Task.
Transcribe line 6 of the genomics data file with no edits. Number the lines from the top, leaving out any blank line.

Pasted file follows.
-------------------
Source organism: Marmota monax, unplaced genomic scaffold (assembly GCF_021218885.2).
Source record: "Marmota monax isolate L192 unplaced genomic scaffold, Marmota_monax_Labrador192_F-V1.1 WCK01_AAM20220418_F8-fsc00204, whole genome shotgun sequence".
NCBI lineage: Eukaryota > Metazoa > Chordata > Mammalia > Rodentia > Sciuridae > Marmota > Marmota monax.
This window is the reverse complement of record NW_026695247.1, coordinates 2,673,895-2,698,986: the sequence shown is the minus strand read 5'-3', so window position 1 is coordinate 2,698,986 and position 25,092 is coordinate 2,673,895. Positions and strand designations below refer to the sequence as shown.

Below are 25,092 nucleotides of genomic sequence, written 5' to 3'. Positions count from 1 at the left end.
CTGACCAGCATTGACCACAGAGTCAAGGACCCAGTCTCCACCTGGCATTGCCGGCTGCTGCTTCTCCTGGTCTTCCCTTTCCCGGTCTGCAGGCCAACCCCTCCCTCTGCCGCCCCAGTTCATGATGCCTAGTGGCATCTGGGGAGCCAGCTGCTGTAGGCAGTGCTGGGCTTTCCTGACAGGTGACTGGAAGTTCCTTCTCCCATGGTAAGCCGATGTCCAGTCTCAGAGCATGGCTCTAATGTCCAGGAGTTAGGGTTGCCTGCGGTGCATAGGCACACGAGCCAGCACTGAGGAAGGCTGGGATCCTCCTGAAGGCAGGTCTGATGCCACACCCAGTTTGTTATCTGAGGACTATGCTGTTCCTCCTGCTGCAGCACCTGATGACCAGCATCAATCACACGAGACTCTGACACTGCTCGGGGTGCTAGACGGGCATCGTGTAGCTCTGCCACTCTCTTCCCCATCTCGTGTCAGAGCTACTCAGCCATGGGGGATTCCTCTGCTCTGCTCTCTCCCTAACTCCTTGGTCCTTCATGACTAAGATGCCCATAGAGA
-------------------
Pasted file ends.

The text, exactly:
CTGACCAGCATTGACCACAGAGTCAAGGACCCAGTCTCCACCTGGCATTGCCGGCTGCTGCTTCTCCTGGTCTTCCCTTTCCCGGTCTGCAGGCCAACCCCTCCCTCTGCCGCCCCAGTTCATGATGCCTAGTGGCATCTGGGGAGCCAGCTGCTGTAGGCAGTGCTGGGCTTTCCTGACAGGTGACTGGAAGTTCCTTCTCCCATGGTAAGCCGATGTCCAGTCTCAGAGCATGGCTCTAATGTCCAGGAGTTAGGGTTGCCTGCGGTGCATAGGCACACGAGCCAGCACTGAGGAAGGCTGGGATCCTCCTGAAGGCAGGTCTGATGCCACACCCAGTTTGTTATCTGAGGACTATGCTGTTCCTCCTGCTGCAGCACCTGATGACCAGCATCAATCACACGAGACTCTGACACTGCTCGGGGTGCTAGACGGGCATCGTGTAGCTCTGCCACTCTCTTCCCCATCTCGTGTCAGAGCTACTCAGCCATGGGGGATTCCTCTGCTCTGCTCTCTCCCTAACTCCTTGGTCCTTCATGACTAAGATGCCCATAGAGA